I do a lot of critiques for different writers during the week. Some of the writers are very polished; others, not so much.
The one thing I’ve noticed in all levels, is an abundance of adverbs. I must admit, I get jealous at how prettified some of those sentences read. I can’t write like that. My brain isn’t wired that way.
According to William Noble, many inexperienced writers, and I will add unpublished- but have been around the block a few times writers, throw in “pretty” words(adverbs or adjectives) to make their prose more dramatic and meaningful. These cosmetic touch-ups often turn out to be redundant or simply uninspiring.
Adverbs bog down your story without adding meaning.
He zoomed around the oval speedily.-Is it possible to zoom without speeding?
He stuttered haltingly.-Can you stutter without doing it haltingly?
Adverbs tell/ You want to show Adverbs encourage lazy writing.
He whispered to her lovingly. (Telling)
He whispered words of love…my sweet, dear lover, my angel…(Showing)
Remember, there are better ways to prettify your prose and using adverbs isn’t one of them. You’re going to have to roll up your sleeves and get to work. Start showing not telling.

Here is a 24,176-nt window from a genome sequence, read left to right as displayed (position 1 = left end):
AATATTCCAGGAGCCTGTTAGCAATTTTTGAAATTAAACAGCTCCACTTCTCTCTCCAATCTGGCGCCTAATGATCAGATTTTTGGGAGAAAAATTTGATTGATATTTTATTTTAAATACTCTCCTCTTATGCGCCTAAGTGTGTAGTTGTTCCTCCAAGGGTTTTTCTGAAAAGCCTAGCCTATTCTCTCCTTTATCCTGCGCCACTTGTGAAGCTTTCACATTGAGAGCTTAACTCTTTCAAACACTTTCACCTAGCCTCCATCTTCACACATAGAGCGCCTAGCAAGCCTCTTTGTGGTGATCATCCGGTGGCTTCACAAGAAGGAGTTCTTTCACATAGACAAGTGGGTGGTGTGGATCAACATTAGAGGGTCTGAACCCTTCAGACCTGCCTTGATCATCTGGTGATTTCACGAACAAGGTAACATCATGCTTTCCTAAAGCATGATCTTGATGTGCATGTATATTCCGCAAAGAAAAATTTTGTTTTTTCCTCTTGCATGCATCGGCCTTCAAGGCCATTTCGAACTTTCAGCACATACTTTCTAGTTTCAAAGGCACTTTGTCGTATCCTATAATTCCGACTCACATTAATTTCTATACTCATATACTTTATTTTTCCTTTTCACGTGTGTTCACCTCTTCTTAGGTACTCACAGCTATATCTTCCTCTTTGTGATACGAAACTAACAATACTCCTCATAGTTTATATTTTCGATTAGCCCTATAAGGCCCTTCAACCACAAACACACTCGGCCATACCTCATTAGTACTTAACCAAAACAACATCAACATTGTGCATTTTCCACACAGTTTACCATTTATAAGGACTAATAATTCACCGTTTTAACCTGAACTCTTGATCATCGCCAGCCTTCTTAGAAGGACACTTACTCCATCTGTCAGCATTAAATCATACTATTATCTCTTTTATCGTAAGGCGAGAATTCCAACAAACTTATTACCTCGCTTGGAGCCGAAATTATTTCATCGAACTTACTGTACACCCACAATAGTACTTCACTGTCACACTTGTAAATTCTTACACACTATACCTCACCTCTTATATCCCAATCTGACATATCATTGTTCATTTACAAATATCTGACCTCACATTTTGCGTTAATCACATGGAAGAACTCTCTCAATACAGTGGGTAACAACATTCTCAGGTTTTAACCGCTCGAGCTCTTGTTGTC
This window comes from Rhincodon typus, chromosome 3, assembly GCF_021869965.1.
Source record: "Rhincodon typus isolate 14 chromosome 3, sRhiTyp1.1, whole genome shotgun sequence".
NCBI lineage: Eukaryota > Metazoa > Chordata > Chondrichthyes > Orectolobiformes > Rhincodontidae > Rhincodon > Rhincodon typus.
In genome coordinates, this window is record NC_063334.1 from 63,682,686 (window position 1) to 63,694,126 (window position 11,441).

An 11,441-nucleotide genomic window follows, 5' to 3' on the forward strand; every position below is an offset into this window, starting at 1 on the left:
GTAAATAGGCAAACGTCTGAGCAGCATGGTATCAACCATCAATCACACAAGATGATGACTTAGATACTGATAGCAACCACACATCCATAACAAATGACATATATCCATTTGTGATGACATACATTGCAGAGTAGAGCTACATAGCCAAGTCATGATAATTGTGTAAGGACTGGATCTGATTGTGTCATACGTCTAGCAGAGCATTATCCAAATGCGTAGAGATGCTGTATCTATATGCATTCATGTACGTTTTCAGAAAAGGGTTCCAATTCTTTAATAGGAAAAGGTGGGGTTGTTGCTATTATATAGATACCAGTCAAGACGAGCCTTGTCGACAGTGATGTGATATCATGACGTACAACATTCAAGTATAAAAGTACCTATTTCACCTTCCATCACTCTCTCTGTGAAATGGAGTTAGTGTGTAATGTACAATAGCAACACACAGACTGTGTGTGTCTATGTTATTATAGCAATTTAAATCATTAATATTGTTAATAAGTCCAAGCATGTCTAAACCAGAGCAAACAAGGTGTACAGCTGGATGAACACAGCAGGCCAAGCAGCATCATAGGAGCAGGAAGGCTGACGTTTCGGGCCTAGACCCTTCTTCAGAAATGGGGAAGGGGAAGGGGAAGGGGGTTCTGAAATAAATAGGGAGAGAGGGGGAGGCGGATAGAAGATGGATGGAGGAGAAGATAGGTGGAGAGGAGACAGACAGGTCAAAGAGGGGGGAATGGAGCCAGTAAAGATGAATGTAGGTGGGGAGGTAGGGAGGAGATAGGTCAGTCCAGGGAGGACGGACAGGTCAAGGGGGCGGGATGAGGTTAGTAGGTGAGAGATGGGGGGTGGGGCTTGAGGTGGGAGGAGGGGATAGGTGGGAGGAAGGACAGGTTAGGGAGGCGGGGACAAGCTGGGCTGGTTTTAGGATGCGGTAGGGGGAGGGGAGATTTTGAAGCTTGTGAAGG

Adverbs are a dumping ground. Adverbs can be a way of dropping in that really fancy word that the writer wanted to use, but we all know should have been left undone.
“I’ll give you a hint,” she replied uxoriously.
“I don’t get it,” he responded zealously.
Adverbs get lost. Literally! Truly! Actually they do. We use them so often that we don’t even notice them, until somebody points it out.
I am not a NEVER ADVERBS person. Sometimes they are necessary to provide detail or clarity.
The man sang loudly.
The girl was really cute.
What’s wrong with Adverbs? Nothing as long as you don’t abuse them.